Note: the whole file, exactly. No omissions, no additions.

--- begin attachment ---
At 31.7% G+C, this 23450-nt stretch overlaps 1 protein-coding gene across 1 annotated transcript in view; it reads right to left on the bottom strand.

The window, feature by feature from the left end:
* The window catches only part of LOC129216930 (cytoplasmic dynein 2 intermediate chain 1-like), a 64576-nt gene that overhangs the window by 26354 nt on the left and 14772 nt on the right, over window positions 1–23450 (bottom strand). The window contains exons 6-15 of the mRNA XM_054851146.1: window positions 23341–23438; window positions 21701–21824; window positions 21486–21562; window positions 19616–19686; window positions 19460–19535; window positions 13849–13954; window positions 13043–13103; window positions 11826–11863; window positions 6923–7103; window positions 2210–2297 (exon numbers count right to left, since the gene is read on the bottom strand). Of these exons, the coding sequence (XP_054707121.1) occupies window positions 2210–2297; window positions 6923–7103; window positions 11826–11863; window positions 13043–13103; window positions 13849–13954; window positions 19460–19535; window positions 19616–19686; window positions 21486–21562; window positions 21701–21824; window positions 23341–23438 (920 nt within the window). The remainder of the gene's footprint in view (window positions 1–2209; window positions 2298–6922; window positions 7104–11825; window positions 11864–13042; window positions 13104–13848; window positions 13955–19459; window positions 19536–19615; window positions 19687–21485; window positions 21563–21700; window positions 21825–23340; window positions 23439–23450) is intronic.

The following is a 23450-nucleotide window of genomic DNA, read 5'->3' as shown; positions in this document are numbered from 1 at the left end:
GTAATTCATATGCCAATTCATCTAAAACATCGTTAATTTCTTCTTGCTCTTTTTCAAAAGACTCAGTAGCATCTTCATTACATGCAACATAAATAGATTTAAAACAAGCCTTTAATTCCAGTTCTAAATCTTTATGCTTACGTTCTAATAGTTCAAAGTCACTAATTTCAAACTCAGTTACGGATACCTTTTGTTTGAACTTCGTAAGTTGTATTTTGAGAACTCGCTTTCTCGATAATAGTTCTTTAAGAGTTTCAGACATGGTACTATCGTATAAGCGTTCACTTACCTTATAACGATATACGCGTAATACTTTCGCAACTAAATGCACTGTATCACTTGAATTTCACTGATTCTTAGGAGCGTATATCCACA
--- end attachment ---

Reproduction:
At 31.7% G+C, this 23450-nt stretch overlaps 1 protein-coding gene across 1 annotated transcript in view; it reads right to left on the bottom strand.

The window, feature by feature from the left end:
* The window catches only part of LOC129216930 (cytoplasmic dynein 2 intermediate chain 1-like), a 64576-nt gene that overhangs the window by 26354 nt on the left and 14772 nt on the right, over window positions 1–23450 (bottom strand). The window contains exons 6-15 of the mRNA XM_054851146.1: window positions 23341–23438; window positions 21701–21824; window positions 21486–21562; window positions 19616–19686; window positions 19460–19535; window positions 13849–13954; window positions 13043–13103; window positions 11826–11863; window positions 6923–7103; window positions 2210–2297 (exon numbers count right to left, since the gene is read on the bottom strand). Of these exons, the coding sequence (XP_054707121.1) occupies window positions 2210–2297; window positions 6923–7103; window positions 11826–11863; window positions 13043–13103; window positions 13849–13954; window positions 19460–19535; window positions 19616–19686; window positions 21486–21562; window positions 21701–21824; window positions 23341–23438 (920 nt within the window). The remainder of the gene's footprint in view (window positions 1–2209; window positions 2298–6922; window positions 7104–11825; window positions 11864–13042; window positions 13104–13848; window positions 13955–19459; window positions 19536–19615; window positions 19687–21485; window positions 21563–21700; window positions 21825–23340; window positions 23439–23450) is intronic.

The following is a 23450-nucleotide window of genomic DNA, read 5'->3' as shown; positions in this document are numbered from 1 at the left end:
GTAATTCATATGCCAATTCATCTAAAACATCGTTAATTTCTTCTTGCTCTTTTTCAAAAGACTCAGTAGCATCTTCATTACATGCAACATAAATAGATTTAAAACAAGCCTTTAATTCCAGTTCTAAATCTTTATGCTTACGTTCTAATAGTTCAAAGTCACTAATTTCAAACTCAGTTACGGATACCTTTTGTTTGAACTTCGTAAGTTGTATTTTGAGAACTCGCTTTCTCGATAATAGTTCTTTAAGAGTTTCAGACATGGTACTATCGTATAAGCGTTCACTTACCTTATAACGATATACGCGTAATACTTTCGCAACTAAATGCACTGTATCACTTGAATTTCACTGATTCTTAGGAGCGTATATCCACA